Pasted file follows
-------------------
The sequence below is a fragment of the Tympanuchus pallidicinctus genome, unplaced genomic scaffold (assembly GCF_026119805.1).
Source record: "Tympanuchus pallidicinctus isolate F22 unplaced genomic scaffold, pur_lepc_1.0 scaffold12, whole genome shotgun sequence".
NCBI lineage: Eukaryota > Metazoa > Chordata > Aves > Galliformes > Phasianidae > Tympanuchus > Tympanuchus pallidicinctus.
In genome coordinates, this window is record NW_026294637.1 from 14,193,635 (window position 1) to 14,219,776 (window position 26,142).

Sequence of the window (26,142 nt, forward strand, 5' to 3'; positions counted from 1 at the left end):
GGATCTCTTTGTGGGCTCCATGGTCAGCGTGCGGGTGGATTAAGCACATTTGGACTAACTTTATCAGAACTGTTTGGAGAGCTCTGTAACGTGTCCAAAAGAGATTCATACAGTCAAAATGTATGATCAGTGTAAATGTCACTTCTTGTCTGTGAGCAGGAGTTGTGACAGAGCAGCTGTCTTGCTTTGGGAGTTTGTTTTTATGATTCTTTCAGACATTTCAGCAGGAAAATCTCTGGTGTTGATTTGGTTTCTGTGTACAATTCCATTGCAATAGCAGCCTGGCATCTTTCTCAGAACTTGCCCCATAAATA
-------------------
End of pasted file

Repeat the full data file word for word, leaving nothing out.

The sequence below is a fragment of the Tympanuchus pallidicinctus genome, unplaced genomic scaffold (assembly GCF_026119805.1).
Source record: "Tympanuchus pallidicinctus isolate F22 unplaced genomic scaffold, pur_lepc_1.0 scaffold12, whole genome shotgun sequence".
NCBI lineage: Eukaryota > Metazoa > Chordata > Aves > Galliformes > Phasianidae > Tympanuchus > Tympanuchus pallidicinctus.
In genome coordinates, this window is record NW_026294637.1 from 14,193,635 (window position 1) to 14,219,776 (window position 26,142).

Sequence of the window (26,142 nt, forward strand, 5' to 3'; positions counted from 1 at the left end):
GGATCTCTTTGTGGGCTCCATGGTCAGCGTGCGGGTGGATTAAGCACATTTGGACTAACTTTATCAGAACTGTTTGGAGAGCTCTGTAACGTGTCCAAAAGAGATTCATACAGTCAAAATGTATGATCAGTGTAAATGTCACTTCTTGTCTGTGAGCAGGAGTTGTGACAGAGCAGCTGTCTTGCTTTGGGAGTTTGTTTTTATGATTCTTTCAGACATTTCAGCAGGAAAATCTCTGGTGTTGATTTGGTTTCTGTGTACAATTCCATTGCAATAGCAGCCTGGCATCTTTCTCAGAACTTGCCCCATAAATA